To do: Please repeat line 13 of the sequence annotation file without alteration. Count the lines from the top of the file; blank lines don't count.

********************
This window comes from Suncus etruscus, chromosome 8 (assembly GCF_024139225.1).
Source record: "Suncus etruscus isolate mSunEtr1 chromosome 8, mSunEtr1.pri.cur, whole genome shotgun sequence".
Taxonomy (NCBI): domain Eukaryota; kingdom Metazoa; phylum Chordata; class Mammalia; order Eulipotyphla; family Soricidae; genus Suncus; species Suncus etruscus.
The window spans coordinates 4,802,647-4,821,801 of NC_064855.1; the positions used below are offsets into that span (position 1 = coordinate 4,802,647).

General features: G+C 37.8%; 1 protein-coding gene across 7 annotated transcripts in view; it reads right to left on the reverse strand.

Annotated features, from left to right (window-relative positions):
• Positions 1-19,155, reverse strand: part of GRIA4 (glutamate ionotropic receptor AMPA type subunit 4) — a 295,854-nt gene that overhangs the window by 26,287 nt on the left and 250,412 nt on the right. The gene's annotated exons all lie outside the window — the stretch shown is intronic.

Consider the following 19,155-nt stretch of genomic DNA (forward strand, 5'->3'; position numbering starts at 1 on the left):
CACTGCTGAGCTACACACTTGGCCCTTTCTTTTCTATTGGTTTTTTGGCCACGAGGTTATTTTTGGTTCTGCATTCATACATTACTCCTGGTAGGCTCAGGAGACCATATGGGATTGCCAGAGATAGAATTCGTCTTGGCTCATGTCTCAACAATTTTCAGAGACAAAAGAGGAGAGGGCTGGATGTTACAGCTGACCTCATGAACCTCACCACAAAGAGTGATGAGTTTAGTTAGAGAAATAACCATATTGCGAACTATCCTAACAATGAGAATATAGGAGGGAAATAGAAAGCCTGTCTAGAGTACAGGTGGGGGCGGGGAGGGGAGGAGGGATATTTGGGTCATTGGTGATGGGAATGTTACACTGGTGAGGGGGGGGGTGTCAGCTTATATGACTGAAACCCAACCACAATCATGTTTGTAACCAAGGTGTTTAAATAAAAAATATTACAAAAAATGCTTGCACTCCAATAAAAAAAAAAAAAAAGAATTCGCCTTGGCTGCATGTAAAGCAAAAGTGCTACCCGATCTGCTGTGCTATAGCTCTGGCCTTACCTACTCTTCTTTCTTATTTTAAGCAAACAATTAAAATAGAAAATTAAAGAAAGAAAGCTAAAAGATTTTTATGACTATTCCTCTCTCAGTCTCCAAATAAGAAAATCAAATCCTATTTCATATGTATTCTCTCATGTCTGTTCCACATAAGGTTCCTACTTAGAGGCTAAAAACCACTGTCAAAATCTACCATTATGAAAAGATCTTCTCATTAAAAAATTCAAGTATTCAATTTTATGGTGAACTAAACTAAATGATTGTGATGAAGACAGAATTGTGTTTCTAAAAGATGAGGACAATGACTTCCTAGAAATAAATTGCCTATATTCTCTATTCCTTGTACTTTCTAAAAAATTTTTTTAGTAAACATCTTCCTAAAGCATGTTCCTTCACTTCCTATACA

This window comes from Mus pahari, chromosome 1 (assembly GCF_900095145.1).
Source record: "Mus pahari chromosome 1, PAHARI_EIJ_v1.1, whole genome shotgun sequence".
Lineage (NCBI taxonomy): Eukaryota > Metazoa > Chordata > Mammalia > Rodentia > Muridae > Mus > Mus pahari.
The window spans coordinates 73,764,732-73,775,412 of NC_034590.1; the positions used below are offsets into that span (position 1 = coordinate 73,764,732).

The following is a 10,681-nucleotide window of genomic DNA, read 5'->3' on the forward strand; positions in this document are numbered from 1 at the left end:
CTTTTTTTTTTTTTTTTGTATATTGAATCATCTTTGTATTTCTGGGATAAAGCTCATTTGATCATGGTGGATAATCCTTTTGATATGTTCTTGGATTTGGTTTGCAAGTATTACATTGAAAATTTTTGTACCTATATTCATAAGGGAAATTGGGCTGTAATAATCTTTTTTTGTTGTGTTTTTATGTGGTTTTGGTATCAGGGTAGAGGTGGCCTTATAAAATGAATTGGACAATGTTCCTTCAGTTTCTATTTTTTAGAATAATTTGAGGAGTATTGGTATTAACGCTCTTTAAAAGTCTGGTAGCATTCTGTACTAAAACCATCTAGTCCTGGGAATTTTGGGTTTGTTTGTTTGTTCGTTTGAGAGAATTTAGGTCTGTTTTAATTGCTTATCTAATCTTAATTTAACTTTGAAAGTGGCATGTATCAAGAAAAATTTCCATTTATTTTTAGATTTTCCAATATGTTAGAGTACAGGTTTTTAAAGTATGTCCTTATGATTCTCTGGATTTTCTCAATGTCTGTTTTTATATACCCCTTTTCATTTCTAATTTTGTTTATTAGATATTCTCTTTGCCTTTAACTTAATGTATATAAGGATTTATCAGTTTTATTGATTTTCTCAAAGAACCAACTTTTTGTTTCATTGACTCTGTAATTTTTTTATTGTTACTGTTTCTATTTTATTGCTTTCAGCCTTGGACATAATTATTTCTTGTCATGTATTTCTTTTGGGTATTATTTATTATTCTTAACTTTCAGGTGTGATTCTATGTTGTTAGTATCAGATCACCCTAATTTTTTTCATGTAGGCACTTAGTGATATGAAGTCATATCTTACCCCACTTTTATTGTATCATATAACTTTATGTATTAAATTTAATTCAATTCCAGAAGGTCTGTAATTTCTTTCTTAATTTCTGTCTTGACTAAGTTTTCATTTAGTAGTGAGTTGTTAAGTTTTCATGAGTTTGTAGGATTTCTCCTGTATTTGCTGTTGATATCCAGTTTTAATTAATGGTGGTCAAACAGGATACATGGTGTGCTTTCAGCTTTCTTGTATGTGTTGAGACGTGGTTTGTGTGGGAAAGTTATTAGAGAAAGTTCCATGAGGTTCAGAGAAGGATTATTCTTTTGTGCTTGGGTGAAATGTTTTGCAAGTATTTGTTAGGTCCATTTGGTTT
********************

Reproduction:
The window spans coordinates 73,764,732-73,775,412 of NC_034590.1; the positions used below are offsets into that span (position 1 = coordinate 73,764,732).